Alisa says that it counted as full-on field mode.
We wanted to go beach seining on the afternoon tide. But first she had to fix the self tailer on the main halyard winch, which we also use for hoisting the dinghy and seine on and off the boat. And the field computer had to be jollied into working again. And she had lunch and dinner to make. And meanwhile I was working on a paper and then diving on the boat in my tropical-weight wetsuit (!) to change out some zincs that were rattling around on their studs when we were under way.
Do seiner captains on the east side of Kodiak dive on their vessels? Somehow I think not.
We did all that before noon, and then got in our seven seines. The juvenile cod that we found appear to be skinny and few, at least in that one place, Shearwater Bay.
The barky was ensconsed in a wonderful little anchorage, with land on three sides and a deep, narrow entrance on the fourth, and enough room inside for eight or ten boats to swing at anchor. Elias caught us a meal of saffron cod from off the side of the boat. And we saw not a soul during our two days in the place, just a fox on the beach, and a few deer on the hill, and the bear that we missed taking a dump below the high tide line some time during the day we arrived. Kodiak isn't capital-W Wilderness - there are cabins in many of the bays, and seiners are out on the water this time of year. But this is a place where you are unsurprised to have a gem of an anchorage all to yourself.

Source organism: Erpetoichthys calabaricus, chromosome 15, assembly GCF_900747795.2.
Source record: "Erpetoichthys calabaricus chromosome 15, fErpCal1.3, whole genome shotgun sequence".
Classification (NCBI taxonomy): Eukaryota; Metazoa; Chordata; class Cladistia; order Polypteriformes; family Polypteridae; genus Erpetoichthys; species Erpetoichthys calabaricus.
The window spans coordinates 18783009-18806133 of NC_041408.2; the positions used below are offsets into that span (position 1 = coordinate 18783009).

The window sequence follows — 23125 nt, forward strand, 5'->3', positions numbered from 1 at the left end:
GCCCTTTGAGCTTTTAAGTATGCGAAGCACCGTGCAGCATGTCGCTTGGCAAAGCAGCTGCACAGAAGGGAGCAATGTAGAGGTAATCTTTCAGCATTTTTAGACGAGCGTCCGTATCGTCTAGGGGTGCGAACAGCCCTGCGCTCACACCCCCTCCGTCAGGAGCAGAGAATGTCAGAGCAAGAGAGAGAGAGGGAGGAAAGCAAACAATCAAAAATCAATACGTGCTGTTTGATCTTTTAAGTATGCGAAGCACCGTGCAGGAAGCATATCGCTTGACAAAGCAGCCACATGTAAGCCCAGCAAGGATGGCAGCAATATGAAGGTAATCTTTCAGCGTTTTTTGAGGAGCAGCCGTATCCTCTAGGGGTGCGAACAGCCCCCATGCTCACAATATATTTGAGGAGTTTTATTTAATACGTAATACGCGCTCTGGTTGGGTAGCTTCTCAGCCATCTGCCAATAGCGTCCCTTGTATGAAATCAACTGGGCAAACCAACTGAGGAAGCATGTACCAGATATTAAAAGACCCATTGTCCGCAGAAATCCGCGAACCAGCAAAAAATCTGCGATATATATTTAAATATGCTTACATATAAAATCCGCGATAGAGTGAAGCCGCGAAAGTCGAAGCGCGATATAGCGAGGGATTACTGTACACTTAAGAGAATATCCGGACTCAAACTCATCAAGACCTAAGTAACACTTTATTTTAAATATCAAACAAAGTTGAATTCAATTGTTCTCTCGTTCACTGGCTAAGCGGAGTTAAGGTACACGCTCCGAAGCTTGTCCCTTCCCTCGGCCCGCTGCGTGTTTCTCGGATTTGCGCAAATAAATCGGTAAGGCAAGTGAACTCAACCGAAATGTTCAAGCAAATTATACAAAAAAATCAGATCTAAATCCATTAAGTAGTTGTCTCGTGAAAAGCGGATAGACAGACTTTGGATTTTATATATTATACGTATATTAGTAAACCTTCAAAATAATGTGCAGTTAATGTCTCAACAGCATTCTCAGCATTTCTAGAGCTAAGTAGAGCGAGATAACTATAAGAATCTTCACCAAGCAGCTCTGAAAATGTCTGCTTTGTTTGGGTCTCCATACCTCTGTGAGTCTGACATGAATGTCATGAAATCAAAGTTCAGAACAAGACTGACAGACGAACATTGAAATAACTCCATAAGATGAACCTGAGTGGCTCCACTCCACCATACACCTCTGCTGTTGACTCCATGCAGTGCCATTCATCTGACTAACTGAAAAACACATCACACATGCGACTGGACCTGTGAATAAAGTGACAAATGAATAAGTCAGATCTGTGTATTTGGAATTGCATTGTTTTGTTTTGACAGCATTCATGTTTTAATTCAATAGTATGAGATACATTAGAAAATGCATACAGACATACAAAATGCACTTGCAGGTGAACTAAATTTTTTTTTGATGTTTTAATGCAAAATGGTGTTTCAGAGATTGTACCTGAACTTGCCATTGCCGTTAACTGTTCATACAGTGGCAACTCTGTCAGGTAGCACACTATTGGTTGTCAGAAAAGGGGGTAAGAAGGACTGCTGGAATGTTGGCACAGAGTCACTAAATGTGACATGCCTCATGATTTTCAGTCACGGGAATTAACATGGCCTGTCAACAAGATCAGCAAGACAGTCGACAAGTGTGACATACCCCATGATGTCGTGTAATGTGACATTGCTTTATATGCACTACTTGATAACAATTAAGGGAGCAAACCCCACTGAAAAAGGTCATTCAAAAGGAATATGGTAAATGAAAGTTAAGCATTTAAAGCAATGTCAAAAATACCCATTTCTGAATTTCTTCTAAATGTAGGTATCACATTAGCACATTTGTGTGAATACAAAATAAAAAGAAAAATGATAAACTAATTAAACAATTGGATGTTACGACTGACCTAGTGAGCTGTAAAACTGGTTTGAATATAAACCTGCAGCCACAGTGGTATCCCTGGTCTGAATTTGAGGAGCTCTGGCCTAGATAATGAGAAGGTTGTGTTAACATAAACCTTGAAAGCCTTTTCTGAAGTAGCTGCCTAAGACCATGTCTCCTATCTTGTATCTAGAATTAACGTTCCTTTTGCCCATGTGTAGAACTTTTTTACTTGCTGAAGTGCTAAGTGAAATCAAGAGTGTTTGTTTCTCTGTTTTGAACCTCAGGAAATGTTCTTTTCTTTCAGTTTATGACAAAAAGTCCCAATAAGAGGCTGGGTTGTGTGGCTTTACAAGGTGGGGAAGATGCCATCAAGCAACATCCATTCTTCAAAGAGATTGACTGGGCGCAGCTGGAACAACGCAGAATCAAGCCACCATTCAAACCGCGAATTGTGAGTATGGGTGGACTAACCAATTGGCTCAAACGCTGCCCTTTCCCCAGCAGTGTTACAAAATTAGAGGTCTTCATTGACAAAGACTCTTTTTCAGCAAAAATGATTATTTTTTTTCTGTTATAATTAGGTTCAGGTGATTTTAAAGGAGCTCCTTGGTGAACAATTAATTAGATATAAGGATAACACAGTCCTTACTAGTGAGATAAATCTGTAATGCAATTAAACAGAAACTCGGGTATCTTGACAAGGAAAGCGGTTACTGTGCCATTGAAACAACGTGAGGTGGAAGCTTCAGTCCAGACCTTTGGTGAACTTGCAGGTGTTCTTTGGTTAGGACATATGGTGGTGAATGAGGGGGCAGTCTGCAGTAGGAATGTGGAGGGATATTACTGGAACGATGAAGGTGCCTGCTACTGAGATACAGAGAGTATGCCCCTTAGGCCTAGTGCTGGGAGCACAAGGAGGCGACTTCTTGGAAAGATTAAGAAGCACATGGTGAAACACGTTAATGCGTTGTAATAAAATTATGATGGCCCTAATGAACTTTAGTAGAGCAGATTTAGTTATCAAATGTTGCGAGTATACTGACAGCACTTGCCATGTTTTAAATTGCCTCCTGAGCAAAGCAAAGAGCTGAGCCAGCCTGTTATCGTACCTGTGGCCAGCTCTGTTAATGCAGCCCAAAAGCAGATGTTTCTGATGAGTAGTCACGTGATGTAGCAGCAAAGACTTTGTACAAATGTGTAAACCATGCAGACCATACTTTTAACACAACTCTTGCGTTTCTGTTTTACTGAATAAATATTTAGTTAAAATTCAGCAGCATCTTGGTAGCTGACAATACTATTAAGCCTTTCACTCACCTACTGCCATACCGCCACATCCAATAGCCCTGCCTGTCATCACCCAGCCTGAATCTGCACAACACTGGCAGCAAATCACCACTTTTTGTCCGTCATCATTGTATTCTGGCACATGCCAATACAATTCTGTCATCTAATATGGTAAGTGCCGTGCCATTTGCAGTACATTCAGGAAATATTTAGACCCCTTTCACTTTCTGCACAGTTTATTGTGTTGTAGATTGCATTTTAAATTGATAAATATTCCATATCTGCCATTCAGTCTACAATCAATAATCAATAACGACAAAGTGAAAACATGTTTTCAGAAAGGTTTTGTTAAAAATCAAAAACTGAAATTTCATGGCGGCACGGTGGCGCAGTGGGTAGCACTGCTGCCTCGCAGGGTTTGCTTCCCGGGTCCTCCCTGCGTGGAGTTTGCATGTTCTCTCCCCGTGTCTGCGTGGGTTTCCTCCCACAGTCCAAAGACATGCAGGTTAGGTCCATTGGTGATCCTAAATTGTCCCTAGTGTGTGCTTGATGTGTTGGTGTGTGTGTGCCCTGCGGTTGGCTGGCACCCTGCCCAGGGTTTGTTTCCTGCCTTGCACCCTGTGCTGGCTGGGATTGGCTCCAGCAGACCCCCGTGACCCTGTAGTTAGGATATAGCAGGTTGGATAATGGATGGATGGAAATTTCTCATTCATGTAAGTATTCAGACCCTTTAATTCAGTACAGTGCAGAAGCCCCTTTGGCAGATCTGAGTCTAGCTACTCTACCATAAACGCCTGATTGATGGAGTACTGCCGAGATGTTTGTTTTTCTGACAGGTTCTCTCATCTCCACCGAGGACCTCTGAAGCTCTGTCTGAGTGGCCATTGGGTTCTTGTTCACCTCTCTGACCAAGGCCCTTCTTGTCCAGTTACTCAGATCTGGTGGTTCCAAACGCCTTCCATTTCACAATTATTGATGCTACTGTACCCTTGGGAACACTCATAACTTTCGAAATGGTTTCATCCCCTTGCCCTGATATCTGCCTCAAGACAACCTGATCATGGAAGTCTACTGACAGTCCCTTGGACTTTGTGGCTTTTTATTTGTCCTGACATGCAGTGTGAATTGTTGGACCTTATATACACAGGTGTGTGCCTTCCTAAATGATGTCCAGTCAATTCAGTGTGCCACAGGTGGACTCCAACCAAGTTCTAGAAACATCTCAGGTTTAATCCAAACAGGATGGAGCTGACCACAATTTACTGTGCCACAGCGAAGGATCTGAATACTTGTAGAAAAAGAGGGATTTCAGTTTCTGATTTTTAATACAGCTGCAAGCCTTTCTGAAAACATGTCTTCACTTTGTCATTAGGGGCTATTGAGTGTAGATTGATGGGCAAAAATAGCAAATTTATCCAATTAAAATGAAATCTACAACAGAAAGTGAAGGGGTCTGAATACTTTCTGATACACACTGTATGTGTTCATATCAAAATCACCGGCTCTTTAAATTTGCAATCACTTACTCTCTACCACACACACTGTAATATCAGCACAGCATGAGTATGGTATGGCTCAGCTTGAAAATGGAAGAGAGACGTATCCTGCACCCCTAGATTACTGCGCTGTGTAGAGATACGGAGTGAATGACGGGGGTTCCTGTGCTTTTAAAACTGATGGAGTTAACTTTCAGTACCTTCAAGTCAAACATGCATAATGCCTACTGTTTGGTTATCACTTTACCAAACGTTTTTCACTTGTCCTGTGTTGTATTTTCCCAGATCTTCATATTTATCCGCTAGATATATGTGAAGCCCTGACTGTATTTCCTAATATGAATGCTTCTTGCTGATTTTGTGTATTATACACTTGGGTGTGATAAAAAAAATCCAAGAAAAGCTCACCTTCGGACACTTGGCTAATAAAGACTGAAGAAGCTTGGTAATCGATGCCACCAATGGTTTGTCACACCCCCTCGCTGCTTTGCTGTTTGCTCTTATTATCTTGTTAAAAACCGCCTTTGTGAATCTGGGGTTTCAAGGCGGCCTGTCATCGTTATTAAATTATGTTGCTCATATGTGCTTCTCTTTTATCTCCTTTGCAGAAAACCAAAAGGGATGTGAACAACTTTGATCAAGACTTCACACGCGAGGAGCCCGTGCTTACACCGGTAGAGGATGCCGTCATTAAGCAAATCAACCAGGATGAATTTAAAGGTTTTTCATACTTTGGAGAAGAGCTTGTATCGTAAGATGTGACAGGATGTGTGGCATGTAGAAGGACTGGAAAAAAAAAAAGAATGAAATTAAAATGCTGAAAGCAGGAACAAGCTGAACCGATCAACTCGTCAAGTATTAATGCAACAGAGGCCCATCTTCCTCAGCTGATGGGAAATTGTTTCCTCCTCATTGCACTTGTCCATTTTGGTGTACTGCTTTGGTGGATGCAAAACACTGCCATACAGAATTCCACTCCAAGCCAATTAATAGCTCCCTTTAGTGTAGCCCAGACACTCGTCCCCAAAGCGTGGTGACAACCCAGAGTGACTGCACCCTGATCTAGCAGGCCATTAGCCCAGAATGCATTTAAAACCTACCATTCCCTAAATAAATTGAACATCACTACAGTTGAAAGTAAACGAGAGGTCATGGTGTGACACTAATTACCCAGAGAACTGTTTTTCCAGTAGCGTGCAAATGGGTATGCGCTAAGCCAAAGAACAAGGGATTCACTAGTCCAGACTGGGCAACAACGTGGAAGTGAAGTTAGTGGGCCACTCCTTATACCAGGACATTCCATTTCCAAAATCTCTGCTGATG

By the end of the day, the wind was starting to come up from the south. We got up at 0400 this morning and motored into mist and wind to get through Sitkalidik Pass, where we saw a deer swimming bravely for the other side, and all the way to Kaiugnak Bay. The weather appears to be closing in for a long spell of strong southwesterlies, so we may have to get used to the idea of being around here for a while.
This post was sent via our high-frequency radio as we're far from internet range. Pictures to follow when we reach internet again. We can't respond to comments for now, though we do see them all!
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